Bigsoccerhead: On and Off the Record with Some Red Bulls
By Eric Krakauer
It’s Sunday, and I find myself striking that “dangerous” balance between business and pleasure as I discuss the merits of tattoos with Dax McCarty at a rooftop barbeque in Brooklyn.
McCarty, who is sporting the hipster look that he’s accustomed his Instagram followers to, finds it amusing that someone had once mistaken my tattoo of a soccer player for two stickmen engaged in intercourse. The anecdote serves to confirm his decision not to get one himself – a choice his girlfriend agrees with given his predisposition to freckles.
I met McCarty and his Red Bulls teammate, Connor Lade, just a few hours earlier at an Adidas event at the Upper 90 soccer store in Brooklyn, where I was supposed to interview them after they finished promoting the brand’s newest footwear with a select group of youth soccer players, as well as Zachary Rubin, the store’s manager. Rubin, who’s been a staple in the New York’s soccer community for some time, had set up a small obstacle course that the youth players had to navigate as quickly as possible. The winner would receive an autographed Red Bulls jersey, and tickets to a game.
After instructing the youth players about the obstacle course rules, Rubin charged McCarty with timekeeping, handing him a stopwatch. Not one to be left as a passive spectator, Lade made his way to a small goal in the middle of the obstacle course that the youth players had to chip a soccer ball into, and sat down, becoming the event’s de facto ball-boy. Both Red Bulls were comfortable in this milieu. McCarty frequently blurted out a mixture of encouragements and taunts as the participants made their way through the course, whilst Lade made a series of “acrobatic” dives in order to retrieve wayward soccer balls. Clearly, the two were having fun, but more importantly, they understood that it was their responsibility to create a comfortable atmosphere. “When people see you, they want to see another side to you,” McCarty told me. “And the [joking around] is reflective of a positive and happy locker room. If we were pissed off at each other, we probably wouldn’t be having as much fun.”
Neither McCarty, nor Lade, embody the intimidating personas of celebrity athletes. In fact, in person, McCarty is a far cry from the battle-ready midfielder we see week-in-and-week-out in games, while Lade could very well be mistaken for one of the older youth players participating in the promotion, save for his athletic build. Both players are at very different points in their careers. McCarty has arguably been the most consistent Red Bulls player this season, and many think he could have made Jurgen Klinsmann’s preliminary Gold Cup squad had he not been sidelined for a couple of weeks with an injury. The omission was obviously disappointing, but McCarty regards it more as a challenge than a setback. “As a pro, you’re always trying to get to that level,” he says. “The only thing you can do is to continue to work hard. If you play well for your club team - that translates.”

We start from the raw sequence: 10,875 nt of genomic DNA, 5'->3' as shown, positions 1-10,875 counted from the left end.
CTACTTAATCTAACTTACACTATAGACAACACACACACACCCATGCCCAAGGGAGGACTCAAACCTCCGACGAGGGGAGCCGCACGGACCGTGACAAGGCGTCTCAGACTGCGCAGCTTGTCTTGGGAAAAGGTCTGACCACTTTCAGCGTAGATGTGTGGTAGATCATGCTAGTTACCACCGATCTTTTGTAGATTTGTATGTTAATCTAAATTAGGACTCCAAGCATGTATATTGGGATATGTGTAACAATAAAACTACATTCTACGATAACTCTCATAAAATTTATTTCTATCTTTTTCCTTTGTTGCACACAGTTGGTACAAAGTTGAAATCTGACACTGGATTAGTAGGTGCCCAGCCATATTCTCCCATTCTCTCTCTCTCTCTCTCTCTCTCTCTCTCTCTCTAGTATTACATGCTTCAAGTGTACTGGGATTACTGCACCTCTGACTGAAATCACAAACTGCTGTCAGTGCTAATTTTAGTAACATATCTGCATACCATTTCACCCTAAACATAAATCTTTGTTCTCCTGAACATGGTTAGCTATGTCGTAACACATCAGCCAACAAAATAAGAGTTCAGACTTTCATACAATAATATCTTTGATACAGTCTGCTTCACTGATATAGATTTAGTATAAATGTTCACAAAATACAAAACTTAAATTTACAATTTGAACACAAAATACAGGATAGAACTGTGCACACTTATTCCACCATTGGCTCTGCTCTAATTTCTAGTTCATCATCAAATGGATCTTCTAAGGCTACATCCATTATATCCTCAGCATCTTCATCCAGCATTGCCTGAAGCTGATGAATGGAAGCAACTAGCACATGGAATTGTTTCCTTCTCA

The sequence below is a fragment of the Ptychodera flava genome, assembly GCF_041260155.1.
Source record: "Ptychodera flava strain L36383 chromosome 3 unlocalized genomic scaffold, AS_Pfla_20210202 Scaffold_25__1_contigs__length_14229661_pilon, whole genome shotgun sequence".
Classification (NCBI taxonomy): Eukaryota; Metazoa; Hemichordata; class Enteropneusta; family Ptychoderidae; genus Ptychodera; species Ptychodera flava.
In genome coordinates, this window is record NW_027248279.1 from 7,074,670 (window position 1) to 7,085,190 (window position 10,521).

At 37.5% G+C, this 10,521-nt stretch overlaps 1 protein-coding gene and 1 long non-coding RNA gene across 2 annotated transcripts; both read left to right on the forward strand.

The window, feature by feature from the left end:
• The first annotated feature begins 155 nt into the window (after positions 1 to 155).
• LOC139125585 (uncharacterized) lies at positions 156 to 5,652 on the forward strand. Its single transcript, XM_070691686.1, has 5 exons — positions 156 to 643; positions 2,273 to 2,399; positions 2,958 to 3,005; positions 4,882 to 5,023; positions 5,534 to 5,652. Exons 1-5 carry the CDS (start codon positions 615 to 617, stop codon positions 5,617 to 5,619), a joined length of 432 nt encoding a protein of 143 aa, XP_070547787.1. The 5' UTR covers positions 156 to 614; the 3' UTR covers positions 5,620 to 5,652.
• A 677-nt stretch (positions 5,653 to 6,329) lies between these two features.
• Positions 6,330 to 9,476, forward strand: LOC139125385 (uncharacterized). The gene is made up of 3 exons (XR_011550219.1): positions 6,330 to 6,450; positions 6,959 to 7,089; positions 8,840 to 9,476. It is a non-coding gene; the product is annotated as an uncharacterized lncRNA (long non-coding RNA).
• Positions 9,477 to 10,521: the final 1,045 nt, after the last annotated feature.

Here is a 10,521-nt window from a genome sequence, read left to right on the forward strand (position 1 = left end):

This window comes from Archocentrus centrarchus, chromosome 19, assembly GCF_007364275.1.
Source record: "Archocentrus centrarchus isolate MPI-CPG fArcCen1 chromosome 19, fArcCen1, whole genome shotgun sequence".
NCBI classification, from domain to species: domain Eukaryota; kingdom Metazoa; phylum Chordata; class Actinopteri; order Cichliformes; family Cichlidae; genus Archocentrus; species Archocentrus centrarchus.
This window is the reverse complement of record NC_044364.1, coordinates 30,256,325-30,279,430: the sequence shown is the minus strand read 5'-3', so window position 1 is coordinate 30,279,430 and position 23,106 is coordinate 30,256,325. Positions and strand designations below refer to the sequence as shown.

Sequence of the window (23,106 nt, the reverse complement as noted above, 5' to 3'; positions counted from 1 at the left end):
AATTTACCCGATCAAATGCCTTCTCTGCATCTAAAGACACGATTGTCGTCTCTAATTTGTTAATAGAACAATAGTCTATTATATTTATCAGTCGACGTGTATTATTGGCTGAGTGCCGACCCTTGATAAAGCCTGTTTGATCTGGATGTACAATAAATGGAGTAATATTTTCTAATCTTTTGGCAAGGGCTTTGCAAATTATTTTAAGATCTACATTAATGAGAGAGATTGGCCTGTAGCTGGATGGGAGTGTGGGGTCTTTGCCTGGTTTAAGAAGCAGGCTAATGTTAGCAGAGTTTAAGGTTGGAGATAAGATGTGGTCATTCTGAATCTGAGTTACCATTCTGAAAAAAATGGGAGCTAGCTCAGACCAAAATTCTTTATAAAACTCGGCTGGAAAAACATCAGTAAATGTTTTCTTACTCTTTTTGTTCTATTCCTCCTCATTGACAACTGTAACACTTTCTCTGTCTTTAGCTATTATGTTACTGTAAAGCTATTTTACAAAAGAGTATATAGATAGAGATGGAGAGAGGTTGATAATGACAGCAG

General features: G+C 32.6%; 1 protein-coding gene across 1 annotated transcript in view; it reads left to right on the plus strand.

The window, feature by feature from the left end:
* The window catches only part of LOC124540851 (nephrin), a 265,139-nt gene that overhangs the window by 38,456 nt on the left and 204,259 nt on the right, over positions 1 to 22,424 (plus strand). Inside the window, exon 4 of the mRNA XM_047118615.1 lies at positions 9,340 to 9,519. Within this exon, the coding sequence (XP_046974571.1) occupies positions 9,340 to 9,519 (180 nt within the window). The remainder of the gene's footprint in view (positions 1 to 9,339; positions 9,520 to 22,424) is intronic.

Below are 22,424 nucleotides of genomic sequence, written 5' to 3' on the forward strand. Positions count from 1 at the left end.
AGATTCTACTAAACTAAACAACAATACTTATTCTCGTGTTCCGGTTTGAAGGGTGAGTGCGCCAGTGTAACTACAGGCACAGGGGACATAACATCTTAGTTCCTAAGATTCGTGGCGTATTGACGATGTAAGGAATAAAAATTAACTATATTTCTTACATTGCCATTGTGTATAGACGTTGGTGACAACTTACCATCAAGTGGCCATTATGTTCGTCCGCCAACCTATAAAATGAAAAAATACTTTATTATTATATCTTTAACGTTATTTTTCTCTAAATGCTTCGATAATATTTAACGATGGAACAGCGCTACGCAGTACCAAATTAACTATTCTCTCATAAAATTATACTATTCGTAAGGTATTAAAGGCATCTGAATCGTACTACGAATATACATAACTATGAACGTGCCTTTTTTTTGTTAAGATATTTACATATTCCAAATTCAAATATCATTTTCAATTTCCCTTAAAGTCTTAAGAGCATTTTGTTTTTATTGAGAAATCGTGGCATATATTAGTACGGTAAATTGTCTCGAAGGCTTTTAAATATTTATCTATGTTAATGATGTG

McCarty is correct in theory. However, the reality is that one player’s standout performances don’t necessarily mean that the team is firing on all cylinders. Although the Red Bulls currently have the MLS’ fourth best record, they’ve played more games than almost every other team in the league, and the recent home defeat to the Vancouver Whitecaps highlighted some of the problems plaguing the team. For McCarty, the answer is simple: consistency. “While we respect Vancouver, we know we should have won that game. Throughout the season you take your licks, your knocks – they’re always going to happen – but at the end of the day, the main thing we have to improve on is being more consistent.”
Much of the Red Bulls punditry has been quick to point out that consistency is going to be hard to come by if the team’s midfield core (comprised of Tim Cahill, Juninho Pernambucano, and McCarty himself) keeps getting shuffled. McCarty disagrees: “great players always bring a high level to the team. Knowing each other’s tendencies is always going to take time. All three of us do a good job of bringing different qualities to the team.” The shuffling is also a sign that the Red Bulls have more roster options now than they did a year ago. “We’re so much deeper than we were last season, and it’s the quality of depth that is going to help us in the latter part of the season.”
It’s exactly that roster depth that has caused Lade’s season to be so much different from the last, when the winger made the jump from the Red Bulls Academy, and was signed as a homegrown player. Under Hans Backe, Lade was a regular fixture on the team sheet, but with first year coach, Mike Petke, the New Jersey native has struggled to rack up minutes. So far this season, Petke has relied primarily on Jonny Steele and Eric Alexander to patrol the wings, and while neither has been particularly remarkable, they’ve delivered productive performances. Still, Lade has nothing but praise for his coach, who he claims always “takes his work home with him,” and tries to instill more determination in his players. “His overall passion is something we haven’t seen before. He’s so invested in the club, and he really bleeds New York Red Bulls.” That passion was evident when Petke fulminated (justifiably) against match officials for a botched penalty kick call in a home game versus the Columbus Crew, telling reporters that he had “his checkbook out and was ready for the MLS to fine [him].”